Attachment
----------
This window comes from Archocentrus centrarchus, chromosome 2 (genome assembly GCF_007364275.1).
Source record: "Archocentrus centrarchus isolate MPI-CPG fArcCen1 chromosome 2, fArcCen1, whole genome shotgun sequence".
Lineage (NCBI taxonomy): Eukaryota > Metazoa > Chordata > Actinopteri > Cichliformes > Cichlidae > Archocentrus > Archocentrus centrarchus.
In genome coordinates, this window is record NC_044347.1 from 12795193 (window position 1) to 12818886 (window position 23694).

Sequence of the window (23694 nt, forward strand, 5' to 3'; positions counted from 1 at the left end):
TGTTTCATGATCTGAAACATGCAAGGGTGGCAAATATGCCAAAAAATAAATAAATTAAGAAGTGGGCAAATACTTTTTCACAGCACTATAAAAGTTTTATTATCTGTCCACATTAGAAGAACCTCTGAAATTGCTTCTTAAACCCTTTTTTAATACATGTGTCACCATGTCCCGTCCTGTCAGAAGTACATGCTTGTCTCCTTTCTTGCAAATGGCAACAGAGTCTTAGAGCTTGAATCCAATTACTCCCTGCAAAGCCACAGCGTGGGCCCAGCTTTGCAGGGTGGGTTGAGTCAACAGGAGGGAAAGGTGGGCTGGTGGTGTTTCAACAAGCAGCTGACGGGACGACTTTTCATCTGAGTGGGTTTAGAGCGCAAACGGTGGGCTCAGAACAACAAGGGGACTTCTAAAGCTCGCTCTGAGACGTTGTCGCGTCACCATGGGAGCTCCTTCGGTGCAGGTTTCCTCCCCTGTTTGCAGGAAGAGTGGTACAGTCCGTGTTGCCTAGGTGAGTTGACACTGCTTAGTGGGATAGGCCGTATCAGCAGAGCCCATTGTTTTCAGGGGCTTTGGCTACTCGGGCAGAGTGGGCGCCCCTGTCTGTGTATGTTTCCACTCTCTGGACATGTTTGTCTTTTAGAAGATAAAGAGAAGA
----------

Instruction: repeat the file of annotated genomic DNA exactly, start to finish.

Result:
This window comes from Archocentrus centrarchus, chromosome 2 (genome assembly GCF_007364275.1).
Source record: "Archocentrus centrarchus isolate MPI-CPG fArcCen1 chromosome 2, fArcCen1, whole genome shotgun sequence".
Lineage (NCBI taxonomy): Eukaryota > Metazoa > Chordata > Actinopteri > Cichliformes > Cichlidae > Archocentrus > Archocentrus centrarchus.
In genome coordinates, this window is record NC_044347.1 from 12795193 (window position 1) to 12818886 (window position 23694).

Sequence of the window (23694 nt, forward strand, 5' to 3'; positions counted from 1 at the left end):
TGTTTCATGATCTGAAACATGCAAGGGTGGCAAATATGCCAAAAAATAAATAAATTAAGAAGTGGGCAAATACTTTTTCACAGCACTATAAAAGTTTTATTATCTGTCCACATTAGAAGAACCTCTGAAATTGCTTCTTAAACCCTTTTTTAATACATGTGTCACCATGTCCCGTCCTGTCAGAAGTACATGCTTGTCTCCTTTCTTGCAAATGGCAACAGAGTCTTAGAGCTTGAATCCAATTACTCCCTGCAAAGCCACAGCGTGGGCCCAGCTTTGCAGGGTGGGTTGAGTCAACAGGAGGGAAAGGTGGGCTGGTGGTGTTTCAACAAGCAGCTGACGGGACGACTTTTCATCTGAGTGGGTTTAGAGCGCAAACGGTGGGCTCAGAACAACAAGGGGACTTCTAAAGCTCGCTCTGAGACGTTGTCGCGTCACCATGGGAGCTCCTTCGGTGCAGGTTTCCTCCCCTGTTTGCAGGAAGAGTGGTACAGTCCGTGTTGCCTAGGTGAGTTGACACTGCTTAGTGGGATAGGCCGTATCAGCAGAGCCCATTGTTTTCAGGGGCTTTGGCTACTCGGGCAGAGTGGGCGCCCCTGTCTGTGTATGTTTCCACTCTCTGGACATGTTTGTCTTTTAGAAGATAAAGAGAAGA